Advocacy: Most victims need some type of advocacy during the presentencing and postincarceration phases of a sex offender's criminal justice involvement.

Access: Victims need to be able to contact the probation/parole officer or other designated individual with questions regarding the offender's supervision conditions and whereabouts. Officers must make reasonable accommodations so as not to overburden themselves with issues that they are not equipped to address. For example, they cannot act as counselors or therapists for victims. However, they can help ensure that victims have access to the resources and services they need. Having pre-established relationships with local victim advocates can help when such referrals are necessary. For more information regarding victim services, see the packet of material in the reference section of this training curriculum.

Control over contact with the offender: THIS MUST BE THE VICTIM'S CHOICE. Victims will also have concerns about the offender contacting their children if there are children involved. If the victim is a child, decisions about contact should be made by the supervision officer in conjunction with the nonoffending parent or caretaker and the victim's and offender's treatment providers. Contact should occur in a supervised therapeutic setting and be monitored carefully. Frequently, especially in intrafamilial cases, victims will want to establish contact before officer and treatment providers consider it safe to do so. Policies should address this directly.

Empathy. It may help a victim to know if the sex offender exhibits victim empathy and is being educated about sexual victimization issues.


What does this mean in terms of how supervision officers do their work? Victims of sexual assault can be involved in the supervision of sex offenders in many ways. Policies and protocols should address the specific forms that this involvement can or should take.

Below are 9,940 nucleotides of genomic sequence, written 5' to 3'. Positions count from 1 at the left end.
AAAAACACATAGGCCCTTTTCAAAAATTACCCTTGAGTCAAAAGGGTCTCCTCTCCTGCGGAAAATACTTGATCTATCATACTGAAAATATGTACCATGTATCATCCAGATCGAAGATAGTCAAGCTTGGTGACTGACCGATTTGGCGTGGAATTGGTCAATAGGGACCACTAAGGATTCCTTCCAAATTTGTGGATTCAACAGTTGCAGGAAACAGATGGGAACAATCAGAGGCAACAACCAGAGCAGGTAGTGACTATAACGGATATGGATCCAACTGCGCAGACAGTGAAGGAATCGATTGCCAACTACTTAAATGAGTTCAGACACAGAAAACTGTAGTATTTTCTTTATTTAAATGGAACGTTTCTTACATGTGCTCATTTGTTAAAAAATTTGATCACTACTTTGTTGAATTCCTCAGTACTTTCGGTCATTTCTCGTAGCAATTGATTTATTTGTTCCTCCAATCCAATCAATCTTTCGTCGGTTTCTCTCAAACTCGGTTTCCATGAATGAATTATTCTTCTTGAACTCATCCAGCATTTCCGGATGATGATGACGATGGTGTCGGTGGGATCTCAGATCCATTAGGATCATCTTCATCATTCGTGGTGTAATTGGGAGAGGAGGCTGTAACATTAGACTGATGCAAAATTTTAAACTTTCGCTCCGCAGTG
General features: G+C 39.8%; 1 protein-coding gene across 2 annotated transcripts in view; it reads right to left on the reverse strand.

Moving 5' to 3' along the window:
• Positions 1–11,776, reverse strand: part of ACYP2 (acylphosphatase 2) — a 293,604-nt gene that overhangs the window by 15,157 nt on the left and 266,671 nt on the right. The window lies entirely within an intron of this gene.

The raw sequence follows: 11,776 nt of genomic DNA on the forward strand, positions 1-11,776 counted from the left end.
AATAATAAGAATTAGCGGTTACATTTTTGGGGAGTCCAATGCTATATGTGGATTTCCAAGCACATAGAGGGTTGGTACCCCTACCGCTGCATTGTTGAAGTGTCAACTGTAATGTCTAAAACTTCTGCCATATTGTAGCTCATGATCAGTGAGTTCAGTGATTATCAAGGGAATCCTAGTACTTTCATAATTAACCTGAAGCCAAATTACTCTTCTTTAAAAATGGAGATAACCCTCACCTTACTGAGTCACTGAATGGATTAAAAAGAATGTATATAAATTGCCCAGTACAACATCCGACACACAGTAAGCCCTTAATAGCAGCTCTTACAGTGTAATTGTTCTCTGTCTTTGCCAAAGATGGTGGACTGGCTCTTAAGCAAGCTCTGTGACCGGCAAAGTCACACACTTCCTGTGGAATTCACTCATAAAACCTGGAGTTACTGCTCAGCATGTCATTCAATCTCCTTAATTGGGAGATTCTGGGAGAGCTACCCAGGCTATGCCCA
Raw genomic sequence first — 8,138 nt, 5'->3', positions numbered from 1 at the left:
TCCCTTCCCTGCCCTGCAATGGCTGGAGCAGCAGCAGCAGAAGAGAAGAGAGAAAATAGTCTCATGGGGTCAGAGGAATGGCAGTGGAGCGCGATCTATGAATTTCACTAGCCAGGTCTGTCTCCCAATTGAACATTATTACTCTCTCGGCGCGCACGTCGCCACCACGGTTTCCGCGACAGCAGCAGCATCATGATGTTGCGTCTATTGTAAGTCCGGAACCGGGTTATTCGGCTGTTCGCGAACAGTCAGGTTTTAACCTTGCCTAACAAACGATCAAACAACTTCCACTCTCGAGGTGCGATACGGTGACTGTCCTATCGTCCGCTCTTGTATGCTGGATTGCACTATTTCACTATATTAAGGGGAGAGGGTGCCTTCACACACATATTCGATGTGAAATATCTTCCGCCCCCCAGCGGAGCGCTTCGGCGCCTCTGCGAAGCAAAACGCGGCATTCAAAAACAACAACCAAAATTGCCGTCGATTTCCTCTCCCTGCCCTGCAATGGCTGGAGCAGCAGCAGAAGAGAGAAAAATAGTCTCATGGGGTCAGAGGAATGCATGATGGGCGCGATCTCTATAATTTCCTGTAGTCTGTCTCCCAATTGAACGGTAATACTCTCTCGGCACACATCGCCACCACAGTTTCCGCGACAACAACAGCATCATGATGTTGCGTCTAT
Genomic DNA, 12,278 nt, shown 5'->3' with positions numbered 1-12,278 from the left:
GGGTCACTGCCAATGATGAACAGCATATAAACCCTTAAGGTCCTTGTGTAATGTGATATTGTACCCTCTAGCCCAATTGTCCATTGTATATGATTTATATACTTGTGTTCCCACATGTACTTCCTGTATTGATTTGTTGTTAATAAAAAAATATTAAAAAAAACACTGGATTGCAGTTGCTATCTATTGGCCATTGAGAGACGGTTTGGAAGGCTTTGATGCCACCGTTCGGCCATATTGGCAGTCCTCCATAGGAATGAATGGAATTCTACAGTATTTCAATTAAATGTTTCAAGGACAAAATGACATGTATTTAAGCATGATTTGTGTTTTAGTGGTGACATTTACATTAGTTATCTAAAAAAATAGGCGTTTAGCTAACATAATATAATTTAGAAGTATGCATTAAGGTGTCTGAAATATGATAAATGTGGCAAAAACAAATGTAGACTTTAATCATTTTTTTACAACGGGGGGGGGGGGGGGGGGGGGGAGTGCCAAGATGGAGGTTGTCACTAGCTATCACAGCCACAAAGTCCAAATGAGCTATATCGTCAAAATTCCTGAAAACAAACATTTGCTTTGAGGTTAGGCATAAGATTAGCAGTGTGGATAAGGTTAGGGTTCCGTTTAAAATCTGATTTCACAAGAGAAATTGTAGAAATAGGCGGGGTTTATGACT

• Victims can provide input into the pre-sentence investigation—either through a victim impact statement or through an interview with probation staff. Prior to an offender's release from incarceration, similar input can be sought for parole consideration.

  • Use Slide # SymbolUse Slide #6: Victims and Case Management
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    Victims often want to recommend treatment and supervision. They may have insights into the modus operandi of the offender that no one else possesses and that can be valuable in both supervision and treatment planning. Often, the concerns victims share with the probation/parole officer may give insight into risky situations, particularly around access and grooming of other victims. Victims may also have recommendations about how offender treatment can incorporate the development of victim empathy. A victim may even play a role in a supervision network, and/or in providing an external control, particularly if other potential victims are in the home.

  • Victims may be able to recommend restitution and/or appropriate and meaningful community service for sex offenders. More broadly speaking, victims can help educate their communities about sexual victimization and sex offenders and encourage other victims to report.

Current practice regarding the involvement of victims at the case management level is evolving. Agencies that have chosen to be more proactive in this regard have learned that a victim-centered approach equips them to better supervise offenders. Understanding the experiences of victims leading up to their contact with you will help significantly in that process. When offenders have their first contact with supervision agencies, victims have already been through a series of contacts with other components of the criminal justice system. They may have participated (by choice, ignorance, or pressure) in everything from investigation to plea bargaining discussions, a trial, and a sentencing hearing. They may have had sufficient support from advocates, family, and friends, or they may have felt isolated, confused, and revictimized by the process. Designing and implementing victim-friendly policies will help them as well as you.

(30 minutes)

Refer to Handout Symbol Refer to handout: Section 2, Exercise 1 is designed to guide participants through a discussion of victim-centered supervision. Trainers should familiarize themselves with local policy (where possible) regarding victim orientation in supervision. In addition, trainers should prepare themselves to manage some resistance to the concept. The level and amount of resistance will depend upon how supportive agency policy and culture is to such a perspective.

Section 2, Exercise 1 provides several discussion questions on the topic of victim-centered supervision.